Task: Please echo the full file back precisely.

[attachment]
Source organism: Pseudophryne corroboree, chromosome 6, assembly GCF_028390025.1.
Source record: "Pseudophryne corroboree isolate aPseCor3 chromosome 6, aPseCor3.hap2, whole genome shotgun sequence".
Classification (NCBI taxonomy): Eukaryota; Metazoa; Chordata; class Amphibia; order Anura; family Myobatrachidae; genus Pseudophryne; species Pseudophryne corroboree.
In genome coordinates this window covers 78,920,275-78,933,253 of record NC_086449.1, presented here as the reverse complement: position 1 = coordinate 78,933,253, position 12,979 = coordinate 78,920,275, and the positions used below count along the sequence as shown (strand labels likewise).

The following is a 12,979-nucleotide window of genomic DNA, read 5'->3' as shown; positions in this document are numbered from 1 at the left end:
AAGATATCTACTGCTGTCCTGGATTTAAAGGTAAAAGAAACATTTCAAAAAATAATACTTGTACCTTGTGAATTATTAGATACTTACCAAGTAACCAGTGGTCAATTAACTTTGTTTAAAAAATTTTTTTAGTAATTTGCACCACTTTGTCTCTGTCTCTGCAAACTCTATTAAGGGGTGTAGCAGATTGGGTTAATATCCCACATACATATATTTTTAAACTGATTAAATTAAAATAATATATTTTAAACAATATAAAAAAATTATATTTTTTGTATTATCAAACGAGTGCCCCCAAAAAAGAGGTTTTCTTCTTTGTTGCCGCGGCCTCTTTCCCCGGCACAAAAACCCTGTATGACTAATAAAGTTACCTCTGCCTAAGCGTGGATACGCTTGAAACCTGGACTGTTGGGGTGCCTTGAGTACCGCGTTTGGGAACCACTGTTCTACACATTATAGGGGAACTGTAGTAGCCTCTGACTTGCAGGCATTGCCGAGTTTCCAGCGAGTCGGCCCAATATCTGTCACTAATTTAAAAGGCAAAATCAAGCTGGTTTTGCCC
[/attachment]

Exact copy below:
Source organism: Pseudophryne corroboree, chromosome 6, assembly GCF_028390025.1.
Source record: "Pseudophryne corroboree isolate aPseCor3 chromosome 6, aPseCor3.hap2, whole genome shotgun sequence".
Classification (NCBI taxonomy): Eukaryota; Metazoa; Chordata; class Amphibia; order Anura; family Myobatrachidae; genus Pseudophryne; species Pseudophryne corroboree.
In genome coordinates this window covers 78,920,275-78,933,253 of record NC_086449.1, presented here as the reverse complement: position 1 = coordinate 78,933,253, position 12,979 = coordinate 78,920,275, and the positions used below count along the sequence as shown (strand labels likewise).

The following is a 12,979-nucleotide window of genomic DNA, read 5'->3' as shown; positions in this document are numbered from 1 at the left end:
AAGATATCTACTGCTGTCCTGGATTTAAAGGTAAAAGAAACATTTCAAAAAATAATACTTGTACCTTGTGAATTATTAGATACTTACCAAGTAACCAGTGGTCAATTAACTTTGTTTAAAAAATTTTTTTAGTAATTTGCACCACTTTGTCTCTGTCTCTGCAAACTCTATTAAGGGGTGTAGCAGATTGGGTTAATATCCCACATACATATATTTTTAAACTGATTAAATTAAAATAATATATTTTAAACAATATAAAAAAATTATATTTTTTGTATTATCAAACGAGTGCCCCCAAAAAAGAGGTTTTCTTCTTTGTTGCCGCGGCCTCTTTCCCCGGCACAAAAACCCTGTATGACTAATAAAGTTACCTCTGCCTAAGCGTGGATACGCTTGAAACCTGGACTGTTGGGGTGCCTTGAGTACCGCGTTTGGGAACCACTGTTCTACACATTATAGGGGAACTGTAGTAGCCTCTGACTTGCAGGCATTGCCGAGTTTCCAGCGAGTCGGCCCAATATCTGTCACTAATTTAAAAGGCAAAATCAAGCTGGTTTTGCCC